0ap






20
where G denotes the shear modulus of elasticity, and i = vr-T. The introduction of

Ve is significant for the formulation of the problem based on the viscoelastic assump-

tion. MacPherson's results showed that depending on the elasticity and the viscosity

of the sea bed, wave attenuation can be of the same or a larger order of magnitude

than that due to bottom friction or percolation in a permeable bed. It was indicated

that for the viscosity dominant case, there are no elastic forces to restore the bed to its

undisturbed position, and as a result extremely rapid rates of attenuation can occur

whereby waves are almost completely damped within several wavelengths. Hsiao and

Shemdin (1980) compared their results with field measurements reported by Tubman

and Suhayda (1976) in East Bay, Louisiana. They found that the observed wave

energy dissipation was predicted reasonably by the viscoelastic mud model.

Suhayda (1986) presented a simplified technique based on an empirical nonlinear

viscoelastic model, and predicted surface wave attenuation, soil shear stress and shear

strain profiles. The shear modulus and viscosity were computed from a formula

as a function of shear strain in the soil. The results showed that the variation of

wave height with water depth could be quite large. Horizontal soil movements under

hurricane waves were predicted to be up to 0.5m in magnitude, depending on the

shear strength profile used. Motion was predicted to occur to a water depth of over

30m. It was shown that the bottom pressure was shifted from being in phase with

the surface wave as it would be over a rigid bottom. Horizontal and vertical mud

motions also showed large phase shifts relative to the surface wave.

Maa and Mehta (1988) experimentally investigated the dynamic properties of

soft muds. They demonstrated that the Voigt and the Maxwell elements are possible

choices. It was however suggested that the Voigt element is better for modeling

soft mud bed responses compared with the Maxwell model. Based on the linear

viscoelastic Voigt model, Maa and Mehta (1986, 1990) applied a linearized, multi-

layered hydrodynamic model for simulating depth-varying bed properties, the shear






21
stress at the mud-water interface and wave energy dissipation. The calculated water-

mud interfacial bed shear stresses were found to be larger than those obtained by

assuming mud to be rigid, due to out-of-phase motion between water and mud. The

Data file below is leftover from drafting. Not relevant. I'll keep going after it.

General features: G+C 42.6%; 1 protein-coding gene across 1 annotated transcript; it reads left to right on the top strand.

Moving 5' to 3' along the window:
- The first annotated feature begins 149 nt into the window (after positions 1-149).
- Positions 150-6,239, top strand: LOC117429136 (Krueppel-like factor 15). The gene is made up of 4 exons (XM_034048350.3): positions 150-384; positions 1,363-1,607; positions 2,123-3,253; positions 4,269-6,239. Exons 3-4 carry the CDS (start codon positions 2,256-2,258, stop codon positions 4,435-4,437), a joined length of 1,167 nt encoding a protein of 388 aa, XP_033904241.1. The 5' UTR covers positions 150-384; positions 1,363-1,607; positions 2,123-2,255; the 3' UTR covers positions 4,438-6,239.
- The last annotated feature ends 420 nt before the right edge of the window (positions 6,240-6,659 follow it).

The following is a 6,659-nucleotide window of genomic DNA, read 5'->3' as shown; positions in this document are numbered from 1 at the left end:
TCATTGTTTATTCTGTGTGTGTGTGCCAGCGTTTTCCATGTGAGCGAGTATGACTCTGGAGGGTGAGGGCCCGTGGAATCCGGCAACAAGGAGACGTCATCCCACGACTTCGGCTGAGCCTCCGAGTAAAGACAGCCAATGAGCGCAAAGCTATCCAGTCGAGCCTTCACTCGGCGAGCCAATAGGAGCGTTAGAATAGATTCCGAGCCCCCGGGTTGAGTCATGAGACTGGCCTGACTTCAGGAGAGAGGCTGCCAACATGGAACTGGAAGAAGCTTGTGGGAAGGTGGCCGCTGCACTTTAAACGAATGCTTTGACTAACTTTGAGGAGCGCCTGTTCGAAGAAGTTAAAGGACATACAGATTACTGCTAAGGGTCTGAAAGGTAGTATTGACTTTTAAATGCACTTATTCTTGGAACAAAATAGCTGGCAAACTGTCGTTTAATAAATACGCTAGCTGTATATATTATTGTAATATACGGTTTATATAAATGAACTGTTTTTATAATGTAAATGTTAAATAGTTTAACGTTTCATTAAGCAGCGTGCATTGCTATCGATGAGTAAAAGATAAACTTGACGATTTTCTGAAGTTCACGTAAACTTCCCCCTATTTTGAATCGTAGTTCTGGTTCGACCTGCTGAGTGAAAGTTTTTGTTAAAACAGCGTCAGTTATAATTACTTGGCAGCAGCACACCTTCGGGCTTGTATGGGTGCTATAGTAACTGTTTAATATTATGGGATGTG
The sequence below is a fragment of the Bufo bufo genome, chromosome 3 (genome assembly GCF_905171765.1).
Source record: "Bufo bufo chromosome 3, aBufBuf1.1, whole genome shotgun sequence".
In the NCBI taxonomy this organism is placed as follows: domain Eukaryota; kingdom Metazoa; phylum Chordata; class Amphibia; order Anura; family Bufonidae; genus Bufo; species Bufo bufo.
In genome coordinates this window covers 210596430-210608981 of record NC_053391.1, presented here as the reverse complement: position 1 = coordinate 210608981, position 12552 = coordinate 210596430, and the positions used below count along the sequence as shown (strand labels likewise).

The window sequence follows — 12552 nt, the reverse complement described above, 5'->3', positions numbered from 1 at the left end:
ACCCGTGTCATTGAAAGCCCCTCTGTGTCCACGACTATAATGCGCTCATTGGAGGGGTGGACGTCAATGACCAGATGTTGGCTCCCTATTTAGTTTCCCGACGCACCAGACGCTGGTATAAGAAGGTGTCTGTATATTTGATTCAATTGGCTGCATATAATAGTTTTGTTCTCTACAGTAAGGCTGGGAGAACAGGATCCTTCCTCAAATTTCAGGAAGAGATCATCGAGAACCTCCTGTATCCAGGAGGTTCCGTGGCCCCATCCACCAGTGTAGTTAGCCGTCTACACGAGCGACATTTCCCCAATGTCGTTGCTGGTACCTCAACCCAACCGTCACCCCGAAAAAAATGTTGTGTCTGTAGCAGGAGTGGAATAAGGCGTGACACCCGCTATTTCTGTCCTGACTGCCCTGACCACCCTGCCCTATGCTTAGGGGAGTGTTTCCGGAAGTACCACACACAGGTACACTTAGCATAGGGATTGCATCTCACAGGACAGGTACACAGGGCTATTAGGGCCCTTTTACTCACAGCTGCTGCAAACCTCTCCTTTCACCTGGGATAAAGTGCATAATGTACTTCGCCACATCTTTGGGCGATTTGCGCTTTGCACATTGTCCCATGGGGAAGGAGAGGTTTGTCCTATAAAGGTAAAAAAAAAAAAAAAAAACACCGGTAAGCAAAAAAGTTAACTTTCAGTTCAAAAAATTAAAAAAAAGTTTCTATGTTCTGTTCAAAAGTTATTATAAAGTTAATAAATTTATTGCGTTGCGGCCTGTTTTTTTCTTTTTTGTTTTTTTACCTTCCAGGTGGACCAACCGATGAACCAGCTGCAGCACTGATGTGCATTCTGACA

results showed a resonance phenomenon with respect to the motion of the wave-mud

interface due to the elastic characteristics of the Voigt element. However, as the

investigators noted, the boundary conditions applied in the model were obtained by

Taylor series expansion, but only the harmonic term was considered; thus, nonlinear

features of the water-mud system were ignored.

Chou (1989) developed a four-layered viscoelastic model. The depths of the sec-

ond viscous layer and the third viscoelastic layer were determined as part of the so-

lution through an iterative technique. The model showed that sediment fluidization

depth and wave attenuation rate increased with wave height for a partially consoli-

dated sediment. It should be noted, however, that the iterative method that was used

makes the solution dependent on the initial theological state of bottom mud, which

is unknown a prior. In other words, for a different assumed initial condition of mud,

the result could be significantly different.
2.4 Mass Transport

Mud mass transport occurs as a result of a nonlinear effect under the action of

waves. In the case of a rigid bottom, the water mass transport velocity is predicted

to be proportional to the square of wave height, as a first order approximation based

on the small amplitude (linear) wave theory (see Dean and Dalrymple, 1991). For

the soft mud bed, the prediction of mud mass transport can be expected to be much

more complicated than that for the rigid bottom, due to water-mud interaction. Gen-

erally, the total mass transport of sediment consists of two parts, including suspended

sediment transport in the water column and sediment transport within the bottom

layer. Under wave loading, horizontal or near-horizontal mass transport that occurs

within the mud layer is normally much more significant compared with the transport






22
of the suspension resulting from mass exchange across the water-mud interface due

to particulate erosion and deposition.

Yamamoto (1984) presented experimental results on wave-induced mass transport

in clay beds. It was reported that wave dispersion was uniquely governed by the

mudline motion, and that the rate of mass transport in the bed was proportional to

the rate of wave energy dissipation in the bed.

Shibayama et al. (1987) calculated wave-induced sediment mass transport in the

water layer by solving the 1-D diffusion equation for sediment concentration, and

the velocity of sediment transport in the mud layer by using an analytical solution

for the mud velocity field due to wave action obtained from the model of Dalrymple

and Liu (1978). The investigator found that for kaolinite as the mud material, mass

transport in the mud layer occurred over a wide range of water content ratio, while

for a bentonite, mass transport in the mud layer occurred at relatively high water